I quite liked the ceiling lights they had in some of the offices, though.
The story about Contergan (Thalidomid) is one of the tragic stories of the 20th century. A sleeping pill which worked well was developed and marketed by the Grünenthal pharmaceutical company. Only later it came out that it seriously affects the development of babies when taken during pregnancy. And thousands of kids were born without arms or legs as a consequence. The company was in denial about the consequences for longer than they should have been. And apparently the existence of many of today’s strict regulations for drugs was triggered by what happened back then. Yet, this didn’t help the families with their disabled kids, particularly as the funds which the company agreed to pay for helping them have long run out.
Public television people made a film about the case recently which does today’s thing of mixing fact and fiction a bit. The film was supposed to be broadcast a while ago but people tried to keep it from being broadcast using the law. That was a bit dramatic as the film was banned initially but eventually things turned around and it could be broadcast, apparently only with a few changes and an explicit note that it’s fiction with a factual background rather than a true documentary.
The film’s two parts show the case of a family whose daughter is born disabled. By coincidence the husband who is a lawyer picks up that similar cases of disabilities have been known and starts to research the topic, and soon meets the suspicion that the sleeping pill is related to the problem. The company, of course, doesn’t want to hear any of that until they can’t deny it anymore. And that delay of stopping to sell their product is probably the worst thing they did. We follow the story of the family in the film and how they eventually take the case to court. A bit of a story about dirty lawyer techniques to drag things out and the company’s boss being a good guy at heart is added around this.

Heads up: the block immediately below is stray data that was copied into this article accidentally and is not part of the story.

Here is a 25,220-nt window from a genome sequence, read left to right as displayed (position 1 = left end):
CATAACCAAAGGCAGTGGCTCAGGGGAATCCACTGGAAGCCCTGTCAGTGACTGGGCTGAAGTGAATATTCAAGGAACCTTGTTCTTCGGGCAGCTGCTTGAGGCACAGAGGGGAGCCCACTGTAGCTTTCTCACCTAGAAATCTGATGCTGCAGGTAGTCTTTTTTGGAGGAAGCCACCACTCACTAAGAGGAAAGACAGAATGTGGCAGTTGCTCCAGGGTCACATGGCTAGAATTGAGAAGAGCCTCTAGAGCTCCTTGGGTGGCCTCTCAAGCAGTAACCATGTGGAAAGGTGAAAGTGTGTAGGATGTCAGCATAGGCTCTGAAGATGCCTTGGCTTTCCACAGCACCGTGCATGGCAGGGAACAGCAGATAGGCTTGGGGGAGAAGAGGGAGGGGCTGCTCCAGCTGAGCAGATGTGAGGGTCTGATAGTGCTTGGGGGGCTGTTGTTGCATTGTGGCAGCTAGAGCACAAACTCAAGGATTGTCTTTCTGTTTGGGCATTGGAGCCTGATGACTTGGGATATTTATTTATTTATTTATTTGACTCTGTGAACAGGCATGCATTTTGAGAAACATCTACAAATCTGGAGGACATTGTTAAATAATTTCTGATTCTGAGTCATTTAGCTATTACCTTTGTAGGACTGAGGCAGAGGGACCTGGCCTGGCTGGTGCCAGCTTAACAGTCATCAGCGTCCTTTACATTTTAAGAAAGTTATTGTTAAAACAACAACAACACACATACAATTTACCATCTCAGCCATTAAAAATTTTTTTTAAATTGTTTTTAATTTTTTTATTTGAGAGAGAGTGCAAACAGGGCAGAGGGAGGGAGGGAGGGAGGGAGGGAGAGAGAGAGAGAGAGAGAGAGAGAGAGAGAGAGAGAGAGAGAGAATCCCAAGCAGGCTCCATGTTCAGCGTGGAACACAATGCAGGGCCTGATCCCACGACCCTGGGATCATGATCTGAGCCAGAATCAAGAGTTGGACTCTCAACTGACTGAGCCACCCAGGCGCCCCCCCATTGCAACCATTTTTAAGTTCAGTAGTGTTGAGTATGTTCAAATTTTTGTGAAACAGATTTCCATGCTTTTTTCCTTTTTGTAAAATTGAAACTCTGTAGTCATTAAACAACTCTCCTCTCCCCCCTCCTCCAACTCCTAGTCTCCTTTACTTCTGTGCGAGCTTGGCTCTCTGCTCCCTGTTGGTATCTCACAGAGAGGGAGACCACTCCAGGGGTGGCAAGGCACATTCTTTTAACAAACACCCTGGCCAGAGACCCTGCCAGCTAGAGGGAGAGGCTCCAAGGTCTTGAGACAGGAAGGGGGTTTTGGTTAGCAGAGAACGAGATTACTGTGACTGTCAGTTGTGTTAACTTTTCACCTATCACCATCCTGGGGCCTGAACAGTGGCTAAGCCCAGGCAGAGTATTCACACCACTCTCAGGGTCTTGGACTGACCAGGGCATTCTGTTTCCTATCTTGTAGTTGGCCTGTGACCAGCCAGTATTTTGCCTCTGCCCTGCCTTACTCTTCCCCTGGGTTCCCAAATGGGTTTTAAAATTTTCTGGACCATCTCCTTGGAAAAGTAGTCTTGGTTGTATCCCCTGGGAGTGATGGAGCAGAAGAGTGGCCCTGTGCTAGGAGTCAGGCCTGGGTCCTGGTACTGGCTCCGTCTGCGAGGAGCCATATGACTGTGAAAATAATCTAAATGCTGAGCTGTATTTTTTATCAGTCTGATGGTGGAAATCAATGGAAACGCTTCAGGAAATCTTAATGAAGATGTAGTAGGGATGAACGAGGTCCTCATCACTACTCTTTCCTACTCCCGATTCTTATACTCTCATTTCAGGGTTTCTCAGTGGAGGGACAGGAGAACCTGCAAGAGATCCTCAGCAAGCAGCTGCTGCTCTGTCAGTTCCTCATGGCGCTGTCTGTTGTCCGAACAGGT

While it was an interesting retrospective on the issue, perhaps a pure documentary (which they possibly wouldn’t have been allowed to broadcast for legal reason) would have been preferable. There was too much ‘human touch’ added in there. And even if it’s a film made for public television, it remains a film for television. And thus a number of scenes remain unnecessarily kitschy and horrible. Particularly how the family finds back together in the end and you see them celebrate christmas with the door closing to finish the film. Argh.